We look at Guy Ritchie's adaptation of Sherlock Holmes...
We can just about forgive Disney’s Basil the Great Mouse Detective; we can even smile at legendary Oscar-winning luvvie Peter O’Toole doing the voiceover for a series of clunky Holmes cartoons in the early ’80s, but Sherlock Holmes in the 22nd Century? The story goes thus: for reasons best known to the British police they kept Holmes’ preserved body in a ‘honey-filled’ coffin in the basement of New Scotland Yard. So, when some enterprising scientists decide to revive him using cellular rejuvenation in order to fight a clone-Moriarty, they’re in luck. He even gets a robot Watson for a companion. What’s that we hear? It’s the sound of a certain man turning in his grave.
Ritchie watch: No robots, Ritchie! And stay away from honey-related cryogenic stasis – the science just isn’t quite there yet.
Britain’s BBC is one of the worst offenders in this case. Perhaps the most cynical attempt to modernise Holmes for the 20th century (and pull in an American audience) came with this X-Files-style ‘Christmas special’. Madonna hang-on Rupert Everett is rarely a steadying influence; here, he just looks frightening, as the Beeb go a bit too far on the make-up (Holmes was not a ghost!). Not only are there psychic twins but Holmes invents CPR. Did they even read the books?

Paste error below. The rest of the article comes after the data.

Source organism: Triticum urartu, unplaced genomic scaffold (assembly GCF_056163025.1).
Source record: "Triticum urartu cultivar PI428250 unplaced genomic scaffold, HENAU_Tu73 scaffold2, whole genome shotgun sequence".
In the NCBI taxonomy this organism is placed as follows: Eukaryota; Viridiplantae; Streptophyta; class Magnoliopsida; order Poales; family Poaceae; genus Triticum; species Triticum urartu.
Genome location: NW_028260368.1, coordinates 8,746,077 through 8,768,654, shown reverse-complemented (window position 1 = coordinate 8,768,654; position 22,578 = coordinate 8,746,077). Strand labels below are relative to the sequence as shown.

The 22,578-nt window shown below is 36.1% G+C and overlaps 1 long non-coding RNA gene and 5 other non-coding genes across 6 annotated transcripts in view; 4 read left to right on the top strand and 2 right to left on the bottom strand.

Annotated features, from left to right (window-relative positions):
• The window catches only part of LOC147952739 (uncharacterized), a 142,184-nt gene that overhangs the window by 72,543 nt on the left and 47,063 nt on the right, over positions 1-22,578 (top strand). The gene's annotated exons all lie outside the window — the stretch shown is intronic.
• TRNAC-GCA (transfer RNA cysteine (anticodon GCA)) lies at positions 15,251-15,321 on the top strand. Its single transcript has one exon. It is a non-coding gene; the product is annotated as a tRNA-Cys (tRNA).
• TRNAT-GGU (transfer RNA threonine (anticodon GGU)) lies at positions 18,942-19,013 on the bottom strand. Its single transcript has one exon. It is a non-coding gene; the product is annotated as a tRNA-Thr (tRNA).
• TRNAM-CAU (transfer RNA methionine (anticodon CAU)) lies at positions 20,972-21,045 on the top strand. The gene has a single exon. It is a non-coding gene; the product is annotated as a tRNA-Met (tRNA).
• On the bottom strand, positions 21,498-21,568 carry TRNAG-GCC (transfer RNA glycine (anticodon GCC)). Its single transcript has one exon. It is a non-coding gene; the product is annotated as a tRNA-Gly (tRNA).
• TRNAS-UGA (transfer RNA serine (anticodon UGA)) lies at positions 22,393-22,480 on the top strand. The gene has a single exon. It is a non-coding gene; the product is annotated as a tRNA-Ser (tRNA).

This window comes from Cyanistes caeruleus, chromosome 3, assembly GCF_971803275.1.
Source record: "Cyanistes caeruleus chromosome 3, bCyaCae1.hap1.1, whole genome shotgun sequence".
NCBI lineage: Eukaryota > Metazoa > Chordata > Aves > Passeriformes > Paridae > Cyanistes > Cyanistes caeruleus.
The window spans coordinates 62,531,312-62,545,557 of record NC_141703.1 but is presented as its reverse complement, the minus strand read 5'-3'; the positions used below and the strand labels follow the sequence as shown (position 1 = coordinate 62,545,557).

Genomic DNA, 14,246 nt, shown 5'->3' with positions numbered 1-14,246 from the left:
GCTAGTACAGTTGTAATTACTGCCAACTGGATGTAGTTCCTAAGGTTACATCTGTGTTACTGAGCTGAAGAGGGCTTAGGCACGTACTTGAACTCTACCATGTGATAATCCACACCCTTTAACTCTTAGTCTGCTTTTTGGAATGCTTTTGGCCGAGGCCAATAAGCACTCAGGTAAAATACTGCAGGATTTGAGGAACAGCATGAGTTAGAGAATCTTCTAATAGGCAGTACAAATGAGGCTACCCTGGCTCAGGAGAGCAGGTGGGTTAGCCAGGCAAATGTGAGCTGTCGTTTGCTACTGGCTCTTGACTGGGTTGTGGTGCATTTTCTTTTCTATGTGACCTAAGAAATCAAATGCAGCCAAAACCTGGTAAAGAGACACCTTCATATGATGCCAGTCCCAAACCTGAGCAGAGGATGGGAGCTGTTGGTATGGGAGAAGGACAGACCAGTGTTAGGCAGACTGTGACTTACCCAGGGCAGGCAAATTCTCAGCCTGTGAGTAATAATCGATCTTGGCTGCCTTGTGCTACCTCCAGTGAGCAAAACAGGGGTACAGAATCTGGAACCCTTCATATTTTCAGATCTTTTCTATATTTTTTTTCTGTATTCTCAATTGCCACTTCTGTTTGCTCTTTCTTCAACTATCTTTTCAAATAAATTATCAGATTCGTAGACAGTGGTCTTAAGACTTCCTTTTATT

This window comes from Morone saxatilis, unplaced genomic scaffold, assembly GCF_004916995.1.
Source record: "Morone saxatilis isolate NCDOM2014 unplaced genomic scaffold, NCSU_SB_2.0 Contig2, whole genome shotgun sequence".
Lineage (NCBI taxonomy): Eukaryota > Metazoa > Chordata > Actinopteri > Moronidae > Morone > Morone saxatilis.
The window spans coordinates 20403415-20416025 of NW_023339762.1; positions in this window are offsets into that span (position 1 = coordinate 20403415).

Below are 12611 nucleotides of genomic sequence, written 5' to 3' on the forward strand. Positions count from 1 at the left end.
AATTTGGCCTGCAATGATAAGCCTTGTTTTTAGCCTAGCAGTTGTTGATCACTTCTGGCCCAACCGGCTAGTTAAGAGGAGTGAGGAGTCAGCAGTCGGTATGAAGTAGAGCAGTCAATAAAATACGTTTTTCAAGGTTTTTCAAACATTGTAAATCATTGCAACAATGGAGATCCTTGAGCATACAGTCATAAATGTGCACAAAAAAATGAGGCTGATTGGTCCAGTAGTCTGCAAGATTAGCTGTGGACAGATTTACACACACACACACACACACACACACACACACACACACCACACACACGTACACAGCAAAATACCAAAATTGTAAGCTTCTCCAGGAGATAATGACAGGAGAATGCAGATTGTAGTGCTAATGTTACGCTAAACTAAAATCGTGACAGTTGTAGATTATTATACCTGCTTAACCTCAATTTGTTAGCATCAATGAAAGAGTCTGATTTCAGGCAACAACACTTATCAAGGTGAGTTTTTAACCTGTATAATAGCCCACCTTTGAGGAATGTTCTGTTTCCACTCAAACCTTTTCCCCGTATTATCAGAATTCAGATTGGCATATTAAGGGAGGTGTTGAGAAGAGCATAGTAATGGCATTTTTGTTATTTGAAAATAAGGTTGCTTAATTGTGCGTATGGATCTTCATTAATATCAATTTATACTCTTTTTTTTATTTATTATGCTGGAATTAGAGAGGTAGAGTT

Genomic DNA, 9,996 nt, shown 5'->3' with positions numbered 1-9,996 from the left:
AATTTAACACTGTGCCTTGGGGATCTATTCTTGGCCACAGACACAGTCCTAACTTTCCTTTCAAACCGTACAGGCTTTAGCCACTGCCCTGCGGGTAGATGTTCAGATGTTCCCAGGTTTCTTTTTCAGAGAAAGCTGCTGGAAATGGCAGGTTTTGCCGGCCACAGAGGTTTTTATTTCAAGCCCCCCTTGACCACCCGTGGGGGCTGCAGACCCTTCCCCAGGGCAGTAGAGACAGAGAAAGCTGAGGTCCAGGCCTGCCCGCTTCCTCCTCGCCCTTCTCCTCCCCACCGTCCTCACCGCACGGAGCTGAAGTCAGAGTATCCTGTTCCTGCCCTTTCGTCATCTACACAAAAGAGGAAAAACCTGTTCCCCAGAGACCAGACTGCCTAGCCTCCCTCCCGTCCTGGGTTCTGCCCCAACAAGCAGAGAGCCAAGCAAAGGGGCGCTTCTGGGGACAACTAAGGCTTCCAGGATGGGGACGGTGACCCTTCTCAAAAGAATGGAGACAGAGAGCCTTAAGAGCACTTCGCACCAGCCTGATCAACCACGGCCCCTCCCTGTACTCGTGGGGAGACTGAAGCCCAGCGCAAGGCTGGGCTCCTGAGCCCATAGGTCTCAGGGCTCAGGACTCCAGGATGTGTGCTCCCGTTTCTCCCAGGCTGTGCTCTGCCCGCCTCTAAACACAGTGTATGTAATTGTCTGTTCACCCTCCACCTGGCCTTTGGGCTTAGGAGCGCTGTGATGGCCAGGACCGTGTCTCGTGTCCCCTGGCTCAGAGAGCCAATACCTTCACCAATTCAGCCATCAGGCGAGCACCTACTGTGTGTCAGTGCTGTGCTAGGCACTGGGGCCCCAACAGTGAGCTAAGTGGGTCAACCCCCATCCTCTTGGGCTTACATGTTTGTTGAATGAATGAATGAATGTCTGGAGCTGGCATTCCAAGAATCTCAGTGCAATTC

Ritchie watch: Hiring Robert Downey Jr is about as shameful a ploy as any director can stoop to, but, given Ritchie’s Madonna links, at least Everett won’t make an appearance.
Probably the wooden spoon for Baker Street fools has to go to Michael Caine’s 1988 Without a Clue, the premise of which is that Holmes is really a drunk actor hired by real sleuth Watson (Ben Kingsley). A mugging Caine doing his drunken shtick is amusing for about two seconds before you want to punch him. Other notable turkeys include Peter Cook’s innuendo-laden Hound of the Baskervilles (complete with Dudley Moore as comic Welsh Watson) and former Python John Cleese’s truly bizarre The Strange Case of the End of Civilisation as We Know It (YouTube it) in which Watson has ‘bionic bits’. Yes! Alas it doesn’t get much more sophisticated than that.
Ritchie watch: Holmes is an easy target: a committed bachelor who enjoys a pipe and a good violin fiddle. Treat the man with respect.
Holmes, glorious Holmes
He picked a pocket or two as Fagin in Lionel Bart’s Oliver!, but Ron Moody also starred in Sherlock Holmes: The Musical, a late ’80s British attempt to bring Baker Street’s finest to the Exeter stage. With such winning songs as ‘Apples and Pears’ and ‘A million years ago – or was it yesterday?’ how could it fail? It lasted five weeks.
Ritchie watch: No singing, Guy. The world doesn’t need another Sweeney Todd.
Infamous as possibly the worst Holmes adaptation ever, Roger Moore, a man whose only conceivable talent is to raise one eyebrow above the other, was never going to make a compelling detective, and so he proved in Sherlock Holmes in New York. A bizarrely distinguished cast including Charlotte Rampling as the love interest and legendary director John Huston as Moriarty still couldn’t hide a flimsy plot (Moriarty plans the ultimate Big Apple bank heist) and Moore’s festering lack of talent.
Ritchie watch: Just don’t hire Roger Moore. It’s as simple as that.